BUT the Jolida is one of the most engaging and musical CD players I've ever heard. As Boa2 stated above it is hard to turn off. A terrific CD player for under a grand.

I don't know the others, but when I heard the AN 3.1x Balanced my search for DAC technology stopped. It's hard to describe the difference, but Audio Note's filterless, tube/transformer coupled DACs made everything else I'd listened to until then sound sterile, uninvolving and lifeless. They have tremendous presence and soul, and give music a sense of life that for me is totally addictive. There are obviously players that others prefer for the price, but there seems to be a certain class of listeners for whom the AN approach is the most musically satisfying.
Wow 496,

Sorry it's taken me so long to respond. I don't do audiospeak very well, but here goes:

The Prima is not far off the Capitole, and IMO does not justify the price difference. However, it's like comparing the Western Electric 300B tubes to any of the current production of any other brand. You can pay 4X the price for the Western Electric, and many people (myself included) will say that if you have the $$$, that additional 10 or 20% (if you can quantify it as such) is worth it. I found the same to be true of NOS 2A3 tubes when compared to the excellent Sovtek's made today. And I would say the same about the Capitole. On the used market, they are maybe $4000, and if I had the money I would own one. For now, I own a Prima, and I can tell you that it is a significant step up from the Jolida.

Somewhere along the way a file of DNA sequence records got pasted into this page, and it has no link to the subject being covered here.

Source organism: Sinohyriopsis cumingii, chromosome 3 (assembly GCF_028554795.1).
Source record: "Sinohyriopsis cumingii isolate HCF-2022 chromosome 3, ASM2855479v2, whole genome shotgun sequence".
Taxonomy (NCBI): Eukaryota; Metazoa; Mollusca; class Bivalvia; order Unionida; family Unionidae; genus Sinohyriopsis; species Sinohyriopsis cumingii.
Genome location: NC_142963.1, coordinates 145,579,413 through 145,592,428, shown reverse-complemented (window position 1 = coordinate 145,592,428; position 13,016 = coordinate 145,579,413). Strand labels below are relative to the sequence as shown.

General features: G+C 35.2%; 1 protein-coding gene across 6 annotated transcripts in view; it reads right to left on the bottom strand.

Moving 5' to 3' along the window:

The Capitole seemed to me to dig a little deeper to resolve everything with a bit more roundedness than the Prima. It offers a better placement of the instruments, although the Prima does it quite well. I should also say that I heard the two players in the store, but only the Prima here at home. And we have the worst room for listening.

The Capitole has the remarkable ability to toe the line between detail/accuracy and seducing you with liquid warmth. I simply could find nothing I would change about the player, as it presented the energy and humanity of the players in a way I've not otherwise heard.

Several other persons who own both players have told me that the differences are more pronounced when using each without a preamp, and that the Capitole is significantly better than the Prima in that regard. Both of them suggested, however, that when used solely as a player, the gap is narrowed. And I would agree, though as I said, if I had the money for the Capitole...

Finally, I will say that the Prima is one fantastic player. I have reached the point that I'm done with sitting in front of the stereo and picking apart every aspect of a component. I played music professionally for years, and love music for music's sake. This micro-analysis of the component can be altered if the air pressure changes, or if I have not eaten that day. I love the uncolored sound of the recording studio, which is why I lean towards the Audio Aero and not the Audio Note, for example, which I believe is the best at reproducing the music with perfection. However, I want the best reproduction of the performance, and not just the music, if that makes sense.